Hammock’s fifth full length album, “Departure Songs,” is their first double album and their most progressive piece to date. Hammock offers elegant soundscapes with majestic swells and crescendos. “Departure Songs” meets all of the expectations of a Hammock listener with the duo’s mesmerizing guitar work of beautifully layered guitar tracks drenched in effects pedals galore, but it doesn’t stop there. “Departure Songs” surpasses all the previously established bounds of Hammock. The mix of programming and drums, huge string swells and floating vocals featuring intricate and genuine lyrics shows the evolution of Hammock. And yes, you heard right—lyrics, a rarity with Hammock. Though this is not a concept album, the underlying theme of weather runs throughout the entire double album, beginning with “Cold Front” and ending with “Tornado Warning.”

Understanding that it is difficult to hide my musical bias, I am thoroughly honored to report that “Departure Songs” has been perfected to say the least. Gratefully enough, the most difficult aspect of reviewing this record is selecting the most powerful tracks out of a sea of brilliance, but I have managed to focus on two particularly moving songs. The first is “Ten Thousand Years Won’t Save Your Life.” This moving song that begins with very soothing textural soundscapes that welcome strings and vocals further back in the mix until the drums enter and the song builds. The song offers an honest preview of the album, showcasing their breathtaking compositions that offer the listener an earful of growing guitar textures and melodies, airy vocals from both Marc Byrd and his wife, enchanting scores of strings and an overall cinematic musical experience. The lyrics in this song only contain one haunting and succinct line, “It takes so long for you to realize / ten thousand years won’t save your life…”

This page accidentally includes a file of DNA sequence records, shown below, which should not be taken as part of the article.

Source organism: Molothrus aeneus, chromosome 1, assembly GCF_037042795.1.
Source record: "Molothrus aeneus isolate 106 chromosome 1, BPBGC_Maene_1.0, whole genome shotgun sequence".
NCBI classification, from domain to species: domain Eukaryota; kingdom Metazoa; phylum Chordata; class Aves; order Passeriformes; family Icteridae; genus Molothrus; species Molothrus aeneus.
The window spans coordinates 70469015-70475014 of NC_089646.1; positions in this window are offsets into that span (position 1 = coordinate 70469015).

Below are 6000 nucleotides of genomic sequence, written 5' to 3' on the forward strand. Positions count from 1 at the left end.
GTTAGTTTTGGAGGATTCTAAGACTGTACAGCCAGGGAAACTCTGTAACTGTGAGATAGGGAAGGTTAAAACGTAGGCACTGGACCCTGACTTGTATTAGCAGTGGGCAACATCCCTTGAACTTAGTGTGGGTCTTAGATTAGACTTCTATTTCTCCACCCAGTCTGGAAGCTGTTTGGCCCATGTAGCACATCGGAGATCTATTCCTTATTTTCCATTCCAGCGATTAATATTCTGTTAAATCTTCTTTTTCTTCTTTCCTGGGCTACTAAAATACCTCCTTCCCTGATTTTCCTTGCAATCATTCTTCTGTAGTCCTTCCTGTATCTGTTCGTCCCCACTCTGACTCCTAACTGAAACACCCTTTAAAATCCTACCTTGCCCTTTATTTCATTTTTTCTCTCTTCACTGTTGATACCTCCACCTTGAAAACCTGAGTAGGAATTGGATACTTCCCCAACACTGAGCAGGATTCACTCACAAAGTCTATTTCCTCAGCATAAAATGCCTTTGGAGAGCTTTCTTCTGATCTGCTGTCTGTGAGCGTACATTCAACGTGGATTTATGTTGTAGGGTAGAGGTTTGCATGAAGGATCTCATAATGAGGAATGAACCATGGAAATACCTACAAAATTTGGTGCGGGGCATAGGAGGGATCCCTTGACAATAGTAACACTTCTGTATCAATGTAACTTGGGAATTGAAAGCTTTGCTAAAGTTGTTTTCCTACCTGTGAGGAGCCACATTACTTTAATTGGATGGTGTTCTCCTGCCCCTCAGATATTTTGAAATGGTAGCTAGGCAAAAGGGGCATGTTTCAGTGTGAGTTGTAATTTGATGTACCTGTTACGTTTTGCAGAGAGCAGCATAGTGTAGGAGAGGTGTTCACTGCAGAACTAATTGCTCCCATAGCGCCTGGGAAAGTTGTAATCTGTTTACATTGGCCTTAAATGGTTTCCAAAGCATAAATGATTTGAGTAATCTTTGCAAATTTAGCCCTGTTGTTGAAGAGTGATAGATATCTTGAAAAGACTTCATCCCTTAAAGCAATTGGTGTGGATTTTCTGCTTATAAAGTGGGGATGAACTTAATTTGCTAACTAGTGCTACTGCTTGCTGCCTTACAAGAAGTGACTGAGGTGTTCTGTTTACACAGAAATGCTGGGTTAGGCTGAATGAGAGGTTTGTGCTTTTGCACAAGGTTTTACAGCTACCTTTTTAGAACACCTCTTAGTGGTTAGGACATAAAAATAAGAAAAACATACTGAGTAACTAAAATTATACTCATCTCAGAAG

The last track on disc one is “Frailty (for the Dearly Departed).” The piano based track that showcases the range of compositions on “Departure Songs” is like being swept away by the beauty of life. The extravagant layers of texture that leave nothing empty or dry lay underneath the beautiful piano melody, then towards the end of the song when the strings overlap the guitar ebow, other swelling guitar tracks and keys, you know that this is a masterpiece. It is a masterpiece that has been in the works for years. The piano melody that Marc Byrd has toyed with didn’t come into complete fruition until the other half of Hammock, Andrew Thompson, forced him to sit and flesh it out. Even though both of these tracks were on the first disc, don’t be fooled. The entire 19 track, 1 hour and 49 minute double album is worth all $12 on their bandcamp. For true music aficionados, Hammock has released a deluxe edition of the album that offers the album, a poster, a photographic print and a separate signed commentary on the tracks that isolates specific tracks to show their writing process and attention to detail (definitely worth the $60 price tag).

Even amongst many fantastic albums to be released this year (Mumford & Sons, Sigur Rós, and Right Away, Great Captain! to name a few), this double album is the best. All the emotions that Hammock conveys through textural ambient music that evolves into august crescendos is on this record, but all the bonuses make this into a 2012 masterpiece. Appreciation for Hammock is appreciation for authentic artistry.

5 Stars